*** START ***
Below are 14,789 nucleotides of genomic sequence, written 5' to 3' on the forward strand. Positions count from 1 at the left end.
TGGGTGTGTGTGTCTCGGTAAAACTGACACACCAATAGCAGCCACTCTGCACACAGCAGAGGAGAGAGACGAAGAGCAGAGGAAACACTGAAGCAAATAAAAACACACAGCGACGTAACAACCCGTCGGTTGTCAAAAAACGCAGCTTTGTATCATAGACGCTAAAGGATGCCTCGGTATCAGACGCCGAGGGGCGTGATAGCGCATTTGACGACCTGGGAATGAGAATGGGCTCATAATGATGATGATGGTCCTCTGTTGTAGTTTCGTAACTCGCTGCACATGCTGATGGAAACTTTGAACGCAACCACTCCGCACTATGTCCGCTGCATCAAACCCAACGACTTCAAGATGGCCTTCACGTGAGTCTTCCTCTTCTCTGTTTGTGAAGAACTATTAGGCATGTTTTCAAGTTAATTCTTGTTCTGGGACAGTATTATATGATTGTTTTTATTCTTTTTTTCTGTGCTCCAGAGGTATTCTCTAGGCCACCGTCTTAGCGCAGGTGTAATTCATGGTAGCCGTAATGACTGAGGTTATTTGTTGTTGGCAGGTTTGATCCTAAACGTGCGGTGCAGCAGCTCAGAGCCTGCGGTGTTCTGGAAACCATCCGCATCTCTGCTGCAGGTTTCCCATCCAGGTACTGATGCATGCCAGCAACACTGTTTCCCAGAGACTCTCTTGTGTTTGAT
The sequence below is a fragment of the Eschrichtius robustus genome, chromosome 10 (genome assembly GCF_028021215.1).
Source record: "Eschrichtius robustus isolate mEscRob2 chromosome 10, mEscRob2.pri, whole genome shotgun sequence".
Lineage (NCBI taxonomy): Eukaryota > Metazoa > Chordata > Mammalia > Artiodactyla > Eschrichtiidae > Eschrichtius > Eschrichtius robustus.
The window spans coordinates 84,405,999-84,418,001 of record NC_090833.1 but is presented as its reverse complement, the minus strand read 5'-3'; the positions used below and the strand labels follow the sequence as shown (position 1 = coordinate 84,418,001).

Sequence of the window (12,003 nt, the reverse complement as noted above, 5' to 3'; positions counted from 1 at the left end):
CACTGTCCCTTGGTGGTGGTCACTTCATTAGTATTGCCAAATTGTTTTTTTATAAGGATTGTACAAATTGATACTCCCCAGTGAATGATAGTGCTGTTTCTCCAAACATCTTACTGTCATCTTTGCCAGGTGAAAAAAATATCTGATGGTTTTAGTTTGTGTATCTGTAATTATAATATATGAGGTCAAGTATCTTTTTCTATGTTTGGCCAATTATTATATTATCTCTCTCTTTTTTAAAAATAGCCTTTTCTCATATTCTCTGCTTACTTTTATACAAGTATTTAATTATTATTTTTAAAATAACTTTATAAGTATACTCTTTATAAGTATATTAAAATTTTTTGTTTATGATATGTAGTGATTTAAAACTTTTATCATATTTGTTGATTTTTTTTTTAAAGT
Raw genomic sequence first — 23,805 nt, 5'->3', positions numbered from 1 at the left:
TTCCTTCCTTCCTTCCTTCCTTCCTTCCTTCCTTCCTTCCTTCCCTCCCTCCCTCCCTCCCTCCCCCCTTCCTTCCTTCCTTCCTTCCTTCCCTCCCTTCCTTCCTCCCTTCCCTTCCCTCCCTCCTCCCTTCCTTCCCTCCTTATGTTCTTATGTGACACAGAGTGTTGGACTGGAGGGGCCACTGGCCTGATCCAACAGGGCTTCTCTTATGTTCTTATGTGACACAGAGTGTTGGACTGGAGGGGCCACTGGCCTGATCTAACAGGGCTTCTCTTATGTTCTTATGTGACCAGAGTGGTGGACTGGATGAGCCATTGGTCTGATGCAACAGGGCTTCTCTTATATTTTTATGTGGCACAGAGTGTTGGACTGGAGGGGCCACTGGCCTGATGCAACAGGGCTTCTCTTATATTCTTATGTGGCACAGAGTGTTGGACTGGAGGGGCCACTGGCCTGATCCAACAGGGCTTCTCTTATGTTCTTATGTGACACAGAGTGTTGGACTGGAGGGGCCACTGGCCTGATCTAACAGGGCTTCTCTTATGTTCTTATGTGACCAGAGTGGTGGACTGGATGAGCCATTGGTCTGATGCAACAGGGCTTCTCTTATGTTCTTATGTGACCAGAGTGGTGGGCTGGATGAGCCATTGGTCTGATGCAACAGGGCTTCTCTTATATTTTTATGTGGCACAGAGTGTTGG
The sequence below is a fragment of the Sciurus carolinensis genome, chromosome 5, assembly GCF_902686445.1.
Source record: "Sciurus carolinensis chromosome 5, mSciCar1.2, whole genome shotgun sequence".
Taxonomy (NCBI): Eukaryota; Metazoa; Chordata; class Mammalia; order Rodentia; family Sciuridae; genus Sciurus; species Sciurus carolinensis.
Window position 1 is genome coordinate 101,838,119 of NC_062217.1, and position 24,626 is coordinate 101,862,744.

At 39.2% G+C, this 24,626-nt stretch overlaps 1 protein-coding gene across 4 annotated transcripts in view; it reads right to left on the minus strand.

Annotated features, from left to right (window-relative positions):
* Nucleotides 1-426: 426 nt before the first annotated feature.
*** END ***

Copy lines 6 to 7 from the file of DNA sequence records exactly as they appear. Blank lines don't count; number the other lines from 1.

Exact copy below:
The window spans coordinates 84,405,999-84,418,001 of record NC_090833.1 but is presented as its reverse complement, the minus strand read 5'-3'; the positions used below and the strand labels follow the sequence as shown (position 1 = coordinate 84,418,001).

Sequence of the window (12,003 nt, the reverse complement as noted above, 5' to 3'; positions counted from 1 at the left end):